Saturday, August 9, 2014

Ghulam Qadir Rohilla

Zabita Khan was succeeded by his son Ghulam Qadir Khan,  a man of great determination, a cruel disposition and an ungovernable temper. His first act was to seize the lands of his relatives, among them those of his uncle, Afzal Khan. He then regained all the territories held by his grandfather Najib-ud-daula, including the Dun, and strongely fortified his castle of Ghausgarh. His activity made him respectable by the Sikhs , and for the first time for many years the land had peace. The period of his rule, though eventful ,was brief. In 1787 taking advantage of the death of Najaf Khan , he led his forces down the Doab to Delhi, the Marathas being then engaged elsewhere , as Sindhia was fighting with the Raja of Jaipur , and Mansur Ali Khan, who was in charge of the palace , urged Ghulam Qadir to seize the vacant office of Amir-ul-umra. The Maratha commandant sent a small force to oppose the Rohillas, who defeated the enemy with great slaughter, and Ghulam Qadir thus gained the possession of the capital. He was checked, however, by the determined attitude of the Begam Somru of Sardhana , by her advance Rohillas withdrew across the Jamuna. Soon afterwards Ghulam Qadir returned to the attack , and though Najaf Quli Khan came to the assistance of emperor, he stood his ground. He next proceeded to take possession of the Doab as far as Aligarh, when a reconciliation was effected and the Amir-ul-umra returned in triumph to Saharanpur. The next year Ghulam Qadir again descended on Delhi , bent on plundering the imperial palace , as Shah Alam had roused his wrath by calling on the Marathas for his assistance. Having gained access to the fort by treachery, he seized the emperor and proceeded to loot the women's apartments; but dissatisfied with the result he vented his rage on the Shah Alam and blinded him. The approach of Marathas was now imminent, and Ghulam Qadir fled to Meerut. Cutting his way through the besiegers of that city  , he attempted to escape to Saharanpur , but was captured and put to death by slow torture.(Saharanpur - A Gazetteer , 1909, p.193-194)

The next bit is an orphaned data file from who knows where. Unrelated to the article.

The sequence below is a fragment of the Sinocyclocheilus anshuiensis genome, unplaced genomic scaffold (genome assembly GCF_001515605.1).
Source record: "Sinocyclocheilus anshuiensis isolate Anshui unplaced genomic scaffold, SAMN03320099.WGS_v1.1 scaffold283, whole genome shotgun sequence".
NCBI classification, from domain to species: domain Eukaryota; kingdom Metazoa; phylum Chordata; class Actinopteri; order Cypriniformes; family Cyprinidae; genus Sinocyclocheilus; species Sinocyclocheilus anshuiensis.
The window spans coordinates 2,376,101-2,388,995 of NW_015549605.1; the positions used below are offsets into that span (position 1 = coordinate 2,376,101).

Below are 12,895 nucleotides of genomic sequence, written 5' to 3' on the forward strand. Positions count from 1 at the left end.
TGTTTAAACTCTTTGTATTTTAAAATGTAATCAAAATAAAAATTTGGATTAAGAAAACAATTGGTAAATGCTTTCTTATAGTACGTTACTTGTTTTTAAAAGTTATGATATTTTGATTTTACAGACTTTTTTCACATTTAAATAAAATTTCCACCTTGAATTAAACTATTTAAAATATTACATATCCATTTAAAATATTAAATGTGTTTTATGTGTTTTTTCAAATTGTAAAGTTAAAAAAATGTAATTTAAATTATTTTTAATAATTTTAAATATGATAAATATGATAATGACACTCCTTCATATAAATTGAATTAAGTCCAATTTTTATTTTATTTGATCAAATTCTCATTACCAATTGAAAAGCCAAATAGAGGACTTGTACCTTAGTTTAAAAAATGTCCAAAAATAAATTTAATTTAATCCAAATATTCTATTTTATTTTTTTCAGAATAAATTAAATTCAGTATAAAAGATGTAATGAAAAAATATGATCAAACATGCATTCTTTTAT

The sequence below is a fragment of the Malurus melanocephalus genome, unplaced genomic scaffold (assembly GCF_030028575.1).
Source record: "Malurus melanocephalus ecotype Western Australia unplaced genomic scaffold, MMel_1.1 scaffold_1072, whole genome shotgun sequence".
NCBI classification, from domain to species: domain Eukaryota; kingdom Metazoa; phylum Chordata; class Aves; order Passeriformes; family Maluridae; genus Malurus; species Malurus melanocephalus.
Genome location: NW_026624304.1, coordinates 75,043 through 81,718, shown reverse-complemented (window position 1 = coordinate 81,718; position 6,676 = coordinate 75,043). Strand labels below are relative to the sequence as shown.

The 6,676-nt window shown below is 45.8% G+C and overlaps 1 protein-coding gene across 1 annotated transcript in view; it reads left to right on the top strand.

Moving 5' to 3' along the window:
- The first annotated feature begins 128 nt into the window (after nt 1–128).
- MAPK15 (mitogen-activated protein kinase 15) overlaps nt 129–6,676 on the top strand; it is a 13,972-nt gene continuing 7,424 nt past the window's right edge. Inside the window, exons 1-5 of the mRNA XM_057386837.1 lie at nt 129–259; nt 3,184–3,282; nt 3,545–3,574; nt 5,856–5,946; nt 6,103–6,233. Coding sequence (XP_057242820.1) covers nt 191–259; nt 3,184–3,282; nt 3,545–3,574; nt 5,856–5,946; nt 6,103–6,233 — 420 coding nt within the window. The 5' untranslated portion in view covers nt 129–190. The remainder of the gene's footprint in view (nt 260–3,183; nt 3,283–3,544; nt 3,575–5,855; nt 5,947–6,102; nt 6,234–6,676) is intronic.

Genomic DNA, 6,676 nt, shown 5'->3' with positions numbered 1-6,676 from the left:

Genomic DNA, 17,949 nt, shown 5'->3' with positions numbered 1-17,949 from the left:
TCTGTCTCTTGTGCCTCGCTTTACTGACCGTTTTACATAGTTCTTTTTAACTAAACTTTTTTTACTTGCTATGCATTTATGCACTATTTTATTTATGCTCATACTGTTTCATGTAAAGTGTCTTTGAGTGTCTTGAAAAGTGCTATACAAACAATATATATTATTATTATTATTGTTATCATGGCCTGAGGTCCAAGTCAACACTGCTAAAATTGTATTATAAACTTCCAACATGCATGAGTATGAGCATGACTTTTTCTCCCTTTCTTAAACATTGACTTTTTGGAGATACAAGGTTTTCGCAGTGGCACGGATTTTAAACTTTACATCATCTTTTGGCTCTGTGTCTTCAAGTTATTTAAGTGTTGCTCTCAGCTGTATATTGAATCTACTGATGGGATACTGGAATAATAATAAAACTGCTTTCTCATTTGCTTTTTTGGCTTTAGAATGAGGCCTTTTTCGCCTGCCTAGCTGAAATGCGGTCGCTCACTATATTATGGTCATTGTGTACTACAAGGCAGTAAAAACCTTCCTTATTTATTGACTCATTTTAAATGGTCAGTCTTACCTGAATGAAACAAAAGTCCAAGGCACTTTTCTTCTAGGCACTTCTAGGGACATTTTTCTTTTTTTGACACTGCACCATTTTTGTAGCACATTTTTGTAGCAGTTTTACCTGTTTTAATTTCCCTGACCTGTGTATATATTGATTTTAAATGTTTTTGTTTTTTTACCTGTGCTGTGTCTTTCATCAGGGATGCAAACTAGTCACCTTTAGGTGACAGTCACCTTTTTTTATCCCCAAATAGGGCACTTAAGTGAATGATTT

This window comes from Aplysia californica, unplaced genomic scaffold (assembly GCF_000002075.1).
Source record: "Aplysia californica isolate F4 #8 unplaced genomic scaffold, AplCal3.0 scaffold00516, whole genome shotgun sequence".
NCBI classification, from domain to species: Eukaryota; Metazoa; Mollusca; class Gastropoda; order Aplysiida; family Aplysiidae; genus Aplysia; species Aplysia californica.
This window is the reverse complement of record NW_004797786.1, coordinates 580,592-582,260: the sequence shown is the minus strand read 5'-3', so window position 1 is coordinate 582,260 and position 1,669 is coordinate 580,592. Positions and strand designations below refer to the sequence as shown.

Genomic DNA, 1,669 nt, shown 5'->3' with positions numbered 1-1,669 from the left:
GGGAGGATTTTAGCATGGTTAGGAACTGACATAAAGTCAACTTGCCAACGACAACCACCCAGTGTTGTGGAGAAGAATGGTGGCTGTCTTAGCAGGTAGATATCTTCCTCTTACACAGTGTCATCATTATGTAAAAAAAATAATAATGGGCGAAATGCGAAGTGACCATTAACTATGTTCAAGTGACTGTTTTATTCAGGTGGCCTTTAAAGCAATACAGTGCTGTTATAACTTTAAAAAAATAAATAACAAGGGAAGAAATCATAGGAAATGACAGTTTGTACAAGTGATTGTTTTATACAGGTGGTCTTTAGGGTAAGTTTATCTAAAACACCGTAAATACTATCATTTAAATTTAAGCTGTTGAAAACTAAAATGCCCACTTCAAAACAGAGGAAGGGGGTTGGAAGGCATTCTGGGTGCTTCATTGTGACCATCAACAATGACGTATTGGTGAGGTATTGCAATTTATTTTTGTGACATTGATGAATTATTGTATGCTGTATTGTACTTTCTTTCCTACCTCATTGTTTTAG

Blind Emperor Shah Alam II, 1797's painting


Allama Iqbal has written a poem "Ghulam Qadir Ruhela" about it , the English translation of which is ;
"How cruel, tyrant and vindictive the Ruhilah was
He blinded the Mughal Emperor with the point of his dagger

 The tyrant ordered members of the royal household to dance
This tyranny was no less than the Judgment Day’s signal

For the delicate ladies of the royal household it was
Utterly impossible to comply with this shameless order

Ah! The merciless one made them the means of pleasure
Whose beauty had been veiled from sun’s, moon’s and stars

The feeble hearts were throbbing, the feet were forced to move
A river of blood was flowing from the wet eyes of the princesses

For some time his eyes remained thus absorbed in seeing
In confusion he freed his head from the load of Mighfar

He untied the deadly, fire‐spitting sword from the waist
Whose sharpness was a source of luminescence to the stars

He put the dagger in front, and lied down in some thought
Sleep was demanding rest from the red eyes so to say

The water of sleep extinguished the embers of his eyes
The tyrant’s sight became ashamed of the painful spectacle!

He got up and started saying this to Taimur’s household
 “You should have no complaint against your fate”

My sleeping in the couch was a mere show, an affectation
Because stupor is foreign to the dignity of fighters

It was my intention that some daughter of Taimur
Considering me unconscious might kill me with my own dagger,

But at last this secret has dawned to the whole world
Concern for honor has departed from Taimur’s household.”